In the same way that commands are not always orders, make sure that your pupils are not misled by the term ‘bossy’. Although it is useful as a sort of verbal shorthand to label imperative verbs as ‘bossy’, this does not mean that it has to be rude or officious.

The simple addition of the word ‘please’, for example, at the beginning of the sentence will prove that. Also, there are many ways to word a command sentence without it sounding bossy. Perhaps you could challenge your class to give an example that does not start with ‘please’.

Similarly, make sure that they do not confuse other sentence types with commands, just because they seem to do the same job. For example, ‘Would you mind being quiet?’ is a question whilst ‘I would like you to be quiet.’ is a statement.

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Bossy verbs – Spot the command

It is good practise in a lesson to ask children to pick out the command sentence from a collection of different sentence types as an independent activity, as this is typically the sort of challenge they will find in a SATs paper. If possible, make the sentences as superficially as similar as possible, as in the being quiet example in tip 5.

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Writing an instruction text

The best text-type for learning how to write imperative verbs is the set of simple instructions. A cooking recipe is the most obvious example although you could say it is too predictable.

Why not bring a little humour into it? Here’s an idea: get your class to write instructions relating to a part of a story you’ve been sharing, such as how a wolf could eat Little Red Riding Hood or, for older children, how to brew a Hogwarts-style magic potion for a specific purpose. Take a look at our collection of text type learning packs, which include model texts for a huge range of simple instructions.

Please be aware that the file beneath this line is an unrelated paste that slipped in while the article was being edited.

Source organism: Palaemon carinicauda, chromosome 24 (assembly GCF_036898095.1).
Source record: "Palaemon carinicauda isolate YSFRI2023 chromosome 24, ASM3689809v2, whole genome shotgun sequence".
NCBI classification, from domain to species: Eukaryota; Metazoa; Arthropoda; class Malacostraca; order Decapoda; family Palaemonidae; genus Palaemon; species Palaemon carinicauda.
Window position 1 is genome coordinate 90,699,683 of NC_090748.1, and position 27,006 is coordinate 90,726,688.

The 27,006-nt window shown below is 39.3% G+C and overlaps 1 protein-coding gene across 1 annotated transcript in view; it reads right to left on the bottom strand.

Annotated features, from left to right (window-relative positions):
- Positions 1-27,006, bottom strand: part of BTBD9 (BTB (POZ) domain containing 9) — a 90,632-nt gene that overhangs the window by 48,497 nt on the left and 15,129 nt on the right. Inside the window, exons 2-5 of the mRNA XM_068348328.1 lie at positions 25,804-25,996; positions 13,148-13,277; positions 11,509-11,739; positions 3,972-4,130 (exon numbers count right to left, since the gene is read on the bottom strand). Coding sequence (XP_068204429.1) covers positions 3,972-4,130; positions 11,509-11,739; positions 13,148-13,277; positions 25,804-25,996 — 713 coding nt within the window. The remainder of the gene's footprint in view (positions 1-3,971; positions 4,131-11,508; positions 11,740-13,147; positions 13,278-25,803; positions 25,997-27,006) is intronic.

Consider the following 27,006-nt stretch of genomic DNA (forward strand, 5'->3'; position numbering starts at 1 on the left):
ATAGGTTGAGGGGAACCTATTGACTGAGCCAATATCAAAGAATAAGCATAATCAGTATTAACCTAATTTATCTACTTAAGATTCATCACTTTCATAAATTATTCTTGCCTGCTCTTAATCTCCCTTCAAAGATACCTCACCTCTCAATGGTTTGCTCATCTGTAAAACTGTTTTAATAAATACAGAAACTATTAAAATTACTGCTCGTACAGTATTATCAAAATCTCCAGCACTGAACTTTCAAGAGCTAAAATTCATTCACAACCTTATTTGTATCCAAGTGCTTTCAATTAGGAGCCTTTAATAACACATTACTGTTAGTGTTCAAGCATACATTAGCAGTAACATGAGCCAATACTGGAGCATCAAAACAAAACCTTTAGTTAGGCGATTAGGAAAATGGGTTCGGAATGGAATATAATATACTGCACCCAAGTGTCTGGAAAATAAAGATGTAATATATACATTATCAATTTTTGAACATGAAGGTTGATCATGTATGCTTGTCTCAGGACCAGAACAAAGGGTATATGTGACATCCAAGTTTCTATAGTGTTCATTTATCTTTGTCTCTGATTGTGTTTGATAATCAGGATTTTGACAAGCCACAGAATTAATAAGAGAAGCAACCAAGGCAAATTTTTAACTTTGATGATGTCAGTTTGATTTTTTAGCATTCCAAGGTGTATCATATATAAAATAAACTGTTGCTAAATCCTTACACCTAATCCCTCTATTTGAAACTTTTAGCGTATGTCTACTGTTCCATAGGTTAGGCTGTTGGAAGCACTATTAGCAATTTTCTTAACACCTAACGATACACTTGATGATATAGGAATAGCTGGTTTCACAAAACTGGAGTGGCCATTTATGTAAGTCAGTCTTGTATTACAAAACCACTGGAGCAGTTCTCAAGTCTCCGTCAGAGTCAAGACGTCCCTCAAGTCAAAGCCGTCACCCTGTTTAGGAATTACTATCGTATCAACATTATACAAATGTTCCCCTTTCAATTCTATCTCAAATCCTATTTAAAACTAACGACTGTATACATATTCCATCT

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Imperative verbs in exclamations

Imperative verbs can be used in exclamations, expressing an order with particular strength of emotion - for example ‘Sit down!’ or ‘Come here, right now!’

However, do make sure your class can distinguish between an exclamation, and an exclamation sentence. The latter should begin with ‘how’ or ‘what’ and include a non-imperative verb, such as ‘How clever you are!’ and ‘What big teeth you have!’

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Practising bossy verbs

As with most things, practising is an essential route to understanding. Our SPaG Gym challenge worksheets provide an attractive, ready-made resource to secure children’s learning about the functions of sentences. Or why not try teaching pupils this imperative verbs song?


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Imperative form test

Whatever your feelings about tests, SATs practice is very important because it acclimatises pupils to the style of questions they are likely to face in external assessments. Of course, you can go to the government’s practice materials website, download some past papers and extract the relevant questions.

Alternatively, you could make your life easier by using our SATs ‘functions of sentences’ recap worksheet resources.

Please accept our gratitude for reading this far. Now, feel inspired to go and teach the imperative in English lessons with confidence. See, there was nothing bossy about those commands, was there?